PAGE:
Dufferin development threatens to scatter artist community
The eviction of an eclectic mix of painters, woodworkers, filmmakers and fabricators from an aging warehouse has thrown its tenants off guard
Miranda Kamal stares at her computer screen while kids from her boxing-club charity throw punches at bright red bags hanging from the warehouse ceiling. She shakes her head, scanning rental space listings in vain. Her charity – the Mentoring Juniors Kids Organization – is being evicted from its home in an aging warehouse on Dufferin Street near Queen Street, along with roughly 40 other tenants.
"We're in panic mode," Ms. Kamal says. "It takes a lot of time to find a new home when you're not expecting it."
For decades, the venerable warehouse that stretches from 390 to 444 Dufferin St. has housed an eclectic mix of painters, woodworkers, filmmakers and fabricators, providing affordable spaces for creatives and entrepreneurs close to the heart of downtown Toronto. The tenants knew the building wouldn't last forever. It was rezoned in 2015 to allow for a mixed-use residential development.
The property changed hands this summer and the redevelopment plan escalated, with developer Fitzrovia Capital planning to tear down the warehouse and replace it with three mid-rise residential buildings. The project will bring needed rental housing and a small-business incubator, but will also scatter a tight-knit community of creators and raises questions about how to balance preserving space for culture, arts and small business against the needs of a growing and densifying city.
The timing of the evictions caught tenants off guard. When they renewed their leases this year, many say they were told by the previous owner, Siteline Group, which has been retained as the property manager, that development plans were still far off. Some tenants understood they'd have years and invested tens of thousands of dollars into renovating their units.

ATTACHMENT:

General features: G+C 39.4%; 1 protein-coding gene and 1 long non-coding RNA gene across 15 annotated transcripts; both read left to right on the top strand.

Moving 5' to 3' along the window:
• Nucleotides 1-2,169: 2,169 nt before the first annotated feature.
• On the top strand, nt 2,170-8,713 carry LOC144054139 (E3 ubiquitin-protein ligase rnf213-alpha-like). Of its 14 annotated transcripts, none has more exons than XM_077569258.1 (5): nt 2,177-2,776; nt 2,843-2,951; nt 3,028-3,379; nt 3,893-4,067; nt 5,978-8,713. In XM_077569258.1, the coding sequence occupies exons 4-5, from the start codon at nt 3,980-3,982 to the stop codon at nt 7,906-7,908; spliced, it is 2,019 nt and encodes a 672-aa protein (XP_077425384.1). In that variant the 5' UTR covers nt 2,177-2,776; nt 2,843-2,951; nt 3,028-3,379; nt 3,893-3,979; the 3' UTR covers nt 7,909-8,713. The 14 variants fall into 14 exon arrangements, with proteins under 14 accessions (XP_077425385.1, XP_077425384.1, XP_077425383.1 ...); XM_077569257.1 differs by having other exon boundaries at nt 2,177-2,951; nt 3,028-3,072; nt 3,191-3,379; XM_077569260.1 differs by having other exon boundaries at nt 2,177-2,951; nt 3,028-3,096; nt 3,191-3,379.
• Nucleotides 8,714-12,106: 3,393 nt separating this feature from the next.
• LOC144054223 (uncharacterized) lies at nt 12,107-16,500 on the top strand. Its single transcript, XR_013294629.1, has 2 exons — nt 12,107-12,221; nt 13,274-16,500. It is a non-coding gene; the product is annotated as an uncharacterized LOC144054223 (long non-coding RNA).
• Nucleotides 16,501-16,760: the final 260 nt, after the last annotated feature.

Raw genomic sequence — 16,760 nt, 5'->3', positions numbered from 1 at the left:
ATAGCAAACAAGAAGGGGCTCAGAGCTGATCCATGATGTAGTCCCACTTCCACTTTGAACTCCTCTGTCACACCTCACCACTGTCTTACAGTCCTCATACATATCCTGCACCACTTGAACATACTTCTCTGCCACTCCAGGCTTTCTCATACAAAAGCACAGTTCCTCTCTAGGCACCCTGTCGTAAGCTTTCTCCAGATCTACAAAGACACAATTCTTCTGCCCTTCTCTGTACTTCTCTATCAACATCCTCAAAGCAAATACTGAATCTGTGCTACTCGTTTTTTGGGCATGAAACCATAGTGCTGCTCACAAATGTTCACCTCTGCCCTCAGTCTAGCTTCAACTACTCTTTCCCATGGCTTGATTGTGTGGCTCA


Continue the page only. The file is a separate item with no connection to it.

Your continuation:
Then, the building was sold in August. In mid-November, tenants were told they had until Feb. 16 to get out. Tenants sent a petition signed by nearly everyone in the building to the owners asking for more time to move out. Deputy mayor Ana Bailao's office sent the landlord a letter urging flexibility, as did local MPP Cristina Martins.
On Tuesday, they got an answer. In a letter signed by Fitzrovia chief executive Adrian Rocca, the owners offered to extend the move-out date to March 15, 2018, and provide two months of free rent – although taxes, maintenance and common-area fees will still be owed. They will also help with the logistics of moving everyone out and provide "relocation consulting services and advice," the letter says.
Danny Roth, a spokesman for the property owners, said while he couldn't speak to the behaviour of the previous owners, the current owners did everything they could to notify tenants in a timely manner without stoking fears or contributing to early speculation.
"There was certainly no effort to mislead anyone," Mr. Roth said. "As soon as the decision was made to move forward with the development, notices went out."
Redevelopment plans for the site go back to 2011. In 2013, Siteline Group proposed a mixed-use development that was first conceived as three condo towers at 24, 12 and eight storeys tall.